Drugs Looking for Diseases: Innovative Drug Research and the Development of the Beta Blockers and the Calcium Antagonists

Drugs Looking for Diseases: Innovative Drug Research and the Development of the Beta Blockers and the Calcium Antagonists

by R. Vos

Paperback(Softcover reprint of the original 1st ed. 1991)

$125.99 $139.99 Save 10% Current price is $125.99, Original price is $139.99. You Save 10%.
Eligible for FREE SHIPPING
  • Want it by Friday, September 28?   Order by 12:00 PM Eastern and choose Expedited Shipping at checkout.

Overview

Drugs Looking for Diseases: Innovative Drug Research and the Development of the Beta Blockers and the Calcium Antagonists by R. Vos

We all know how much time, effort and money it takes to develop a new drug. Hundreds of chemical compounds have to be synthesized and thousands of different activities in biology, physiology, pharmacology, clinical investigation, management and marketing have to be initiated and coordinated. Each new drug starts a voyage of discovery through an unmapped terrain which is shrouded in mist and beset by pitfalls, as Dr. Rein Vos puts it in his absorbing inside story of the development of the beta-adrenoceptor blocking agents and the calcium antagonists. Indeed we know, for example, how long it took before the theory of Ahlquist of the alpha and beta adrenergic receptors was widely accepted. Similarly, it suffices to memorize shortly the difficulty of expanding the new concept of calcium antagonism through the national German boundaries into the world. This shows how laborious and complex pharmaceutical progress is, and we all will benefit from a deeper understanding of the process of innovative drug research.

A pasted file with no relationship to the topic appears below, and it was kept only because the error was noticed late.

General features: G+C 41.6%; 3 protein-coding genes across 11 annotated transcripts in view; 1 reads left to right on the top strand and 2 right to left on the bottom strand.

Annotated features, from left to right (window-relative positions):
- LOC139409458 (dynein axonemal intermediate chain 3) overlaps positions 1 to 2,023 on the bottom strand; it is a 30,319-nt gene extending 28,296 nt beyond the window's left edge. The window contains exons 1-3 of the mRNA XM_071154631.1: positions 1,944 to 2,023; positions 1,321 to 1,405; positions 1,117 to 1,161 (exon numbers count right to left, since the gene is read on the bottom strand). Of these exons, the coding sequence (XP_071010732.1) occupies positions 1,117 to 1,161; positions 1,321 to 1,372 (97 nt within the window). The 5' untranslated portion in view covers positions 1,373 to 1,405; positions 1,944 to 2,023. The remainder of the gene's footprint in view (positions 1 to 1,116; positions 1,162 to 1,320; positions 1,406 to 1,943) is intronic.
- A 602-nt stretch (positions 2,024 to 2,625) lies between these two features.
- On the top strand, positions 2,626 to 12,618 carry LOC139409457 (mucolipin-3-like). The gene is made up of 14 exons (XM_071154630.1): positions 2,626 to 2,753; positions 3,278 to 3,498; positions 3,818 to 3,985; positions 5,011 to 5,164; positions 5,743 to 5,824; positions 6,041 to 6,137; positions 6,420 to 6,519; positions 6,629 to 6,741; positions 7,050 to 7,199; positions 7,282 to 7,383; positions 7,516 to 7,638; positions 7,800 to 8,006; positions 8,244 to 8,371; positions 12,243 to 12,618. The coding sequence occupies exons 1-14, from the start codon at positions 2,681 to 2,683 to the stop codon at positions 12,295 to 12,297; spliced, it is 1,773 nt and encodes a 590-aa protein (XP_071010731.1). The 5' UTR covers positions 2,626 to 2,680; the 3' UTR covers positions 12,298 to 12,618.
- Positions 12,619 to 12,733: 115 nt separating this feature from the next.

Product Details

ISBN-13: 9789401056892
Publisher: Springer Netherlands
Publication date: 10/31/2012
Series: Developments in Cardiovascular Medicine , #120
Edition description: Softcover reprint of the original 1st ed. 1991
Pages: 381
Product dimensions: 6.10(w) x 9.25(h) x 0.03(d)

Table of Contents